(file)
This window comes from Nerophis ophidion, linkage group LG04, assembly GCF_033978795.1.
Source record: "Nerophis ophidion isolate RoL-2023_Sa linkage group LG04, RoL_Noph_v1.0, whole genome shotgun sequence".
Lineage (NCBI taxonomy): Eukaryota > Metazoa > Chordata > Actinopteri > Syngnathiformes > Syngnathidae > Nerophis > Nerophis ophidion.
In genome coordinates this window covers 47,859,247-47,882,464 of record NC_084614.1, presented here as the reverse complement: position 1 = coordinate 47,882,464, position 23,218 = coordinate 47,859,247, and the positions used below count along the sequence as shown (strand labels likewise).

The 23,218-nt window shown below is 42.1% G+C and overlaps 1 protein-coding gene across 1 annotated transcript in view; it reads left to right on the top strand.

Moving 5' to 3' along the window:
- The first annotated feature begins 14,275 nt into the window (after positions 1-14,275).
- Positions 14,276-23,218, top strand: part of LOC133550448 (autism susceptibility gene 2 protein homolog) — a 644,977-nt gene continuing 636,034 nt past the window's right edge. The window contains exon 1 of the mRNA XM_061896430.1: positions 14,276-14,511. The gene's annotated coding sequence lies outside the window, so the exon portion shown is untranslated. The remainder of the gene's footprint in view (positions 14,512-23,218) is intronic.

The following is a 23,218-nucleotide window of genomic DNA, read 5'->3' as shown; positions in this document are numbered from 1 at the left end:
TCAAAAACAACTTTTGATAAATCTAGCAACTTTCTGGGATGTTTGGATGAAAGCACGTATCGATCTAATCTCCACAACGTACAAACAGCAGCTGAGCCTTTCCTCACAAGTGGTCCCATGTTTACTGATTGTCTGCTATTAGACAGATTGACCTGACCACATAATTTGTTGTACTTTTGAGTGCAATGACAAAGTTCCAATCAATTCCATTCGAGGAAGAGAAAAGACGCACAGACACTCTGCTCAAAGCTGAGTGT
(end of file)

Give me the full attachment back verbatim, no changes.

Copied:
This window comes from Nerophis ophidion, linkage group LG04, assembly GCF_033978795.1.
Source record: "Nerophis ophidion isolate RoL-2023_Sa linkage group LG04, RoL_Noph_v1.0, whole genome shotgun sequence".
Lineage (NCBI taxonomy): Eukaryota > Metazoa > Chordata > Actinopteri > Syngnathiformes > Syngnathidae > Nerophis > Nerophis ophidion.
In genome coordinates this window covers 47,859,247-47,882,464 of record NC_084614.1, presented here as the reverse complement: position 1 = coordinate 47,882,464, position 23,218 = coordinate 47,859,247, and the positions used below count along the sequence as shown (strand labels likewise).

The 23,218-nt window shown below is 42.1% G+C and overlaps 1 protein-coding gene across 1 annotated transcript in view; it reads left to right on the top strand.

Moving 5' to 3' along the window:
- The first annotated feature begins 14,275 nt into the window (after positions 1-14,275).
- Positions 14,276-23,218, top strand: part of LOC133550448 (autism susceptibility gene 2 protein homolog) — a 644,977-nt gene continuing 636,034 nt past the window's right edge. The window contains exon 1 of the mRNA XM_061896430.1: positions 14,276-14,511. The gene's annotated coding sequence lies outside the window, so the exon portion shown is untranslated. The remainder of the gene's footprint in view (positions 14,512-23,218) is intronic.

The following is a 23,218-nucleotide window of genomic DNA, read 5'->3' as shown; positions in this document are numbered from 1 at the left end:
TCAAAAACAACTTTTGATAAATCTAGCAACTTTCTGGGATGTTTGGATGAAAGCACGTATCGATCTAATCTCCACAACGTACAAACAGCAGCTGAGCCTTTCCTCACAAGTGGTCCCATGTTTACTGATTGTCTGCTATTAGACAGATTGACCTGACCACATAATTTGTTGTACTTTTGAGTGCAATGACAAAGTTCCAATCAATTCCATTCGAGGAAGAGAAAAGACGCACAGACACTCTGCTCAAAGCTGAGTGT